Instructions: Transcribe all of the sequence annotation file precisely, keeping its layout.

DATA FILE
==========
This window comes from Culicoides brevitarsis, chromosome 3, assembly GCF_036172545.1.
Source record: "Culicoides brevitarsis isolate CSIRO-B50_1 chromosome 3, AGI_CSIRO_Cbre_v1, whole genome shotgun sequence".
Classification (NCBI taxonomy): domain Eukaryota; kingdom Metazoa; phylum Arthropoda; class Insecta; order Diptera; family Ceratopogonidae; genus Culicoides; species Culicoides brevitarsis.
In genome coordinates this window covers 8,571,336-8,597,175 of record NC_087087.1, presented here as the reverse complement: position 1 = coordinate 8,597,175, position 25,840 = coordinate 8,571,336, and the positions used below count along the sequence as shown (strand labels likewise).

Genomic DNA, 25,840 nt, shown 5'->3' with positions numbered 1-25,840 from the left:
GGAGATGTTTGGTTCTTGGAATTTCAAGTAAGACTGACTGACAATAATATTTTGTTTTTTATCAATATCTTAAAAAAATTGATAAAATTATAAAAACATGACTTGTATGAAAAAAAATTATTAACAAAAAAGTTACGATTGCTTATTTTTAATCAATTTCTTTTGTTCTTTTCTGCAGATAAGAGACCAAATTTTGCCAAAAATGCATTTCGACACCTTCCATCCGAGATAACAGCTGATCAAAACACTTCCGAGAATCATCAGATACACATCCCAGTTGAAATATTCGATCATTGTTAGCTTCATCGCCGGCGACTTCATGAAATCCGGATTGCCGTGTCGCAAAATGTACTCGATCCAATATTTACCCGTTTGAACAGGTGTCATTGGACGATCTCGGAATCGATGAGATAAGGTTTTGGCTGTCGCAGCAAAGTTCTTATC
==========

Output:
This window comes from Culicoides brevitarsis, chromosome 3, assembly GCF_036172545.1.
Source record: "Culicoides brevitarsis isolate CSIRO-B50_1 chromosome 3, AGI_CSIRO_Cbre_v1, whole genome shotgun sequence".
Classification (NCBI taxonomy): domain Eukaryota; kingdom Metazoa; phylum Arthropoda; class Insecta; order Diptera; family Ceratopogonidae; genus Culicoides; species Culicoides brevitarsis.
In genome coordinates this window covers 8,571,336-8,597,175 of record NC_087087.1, presented here as the reverse complement: position 1 = coordinate 8,597,175, position 25,840 = coordinate 8,571,336, and the positions used below count along the sequence as shown (strand labels likewise).

Genomic DNA, 25,840 nt, shown 5'->3' with positions numbered 1-25,840 from the left:
GGAGATGTTTGGTTCTTGGAATTTCAAGTAAGACTGACTGACAATAATATTTTGTTTTTTATCAATATCTTAAAAAAATTGATAAAATTATAAAAACATGACTTGTATGAAAAAAAATTATTAACAAAAAAGTTACGATTGCTTATTTTTAATCAATTTCTTTTGTTCTTTTCTGCAGATAAGAGACCAAATTTTGCCAAAAATGCATTTCGACACCTTCCATCCGAGATAACAGCTGATCAAAACACTTCCGAGAATCATCAGATACACATCCCAGTTGAAATATTCGATCATTGTTAGCTTCATCGCCGGCGACTTCATGAAATCCGGATTGCCGTGTCGCAAAATGTACTCGATCCAATATTTACCCGTTTGAACAGGTGTCATTGGACGATCTCGGAATCGATGAGATAAGGTTTTGGCTGTCGCAGCAAAGTTCTTATC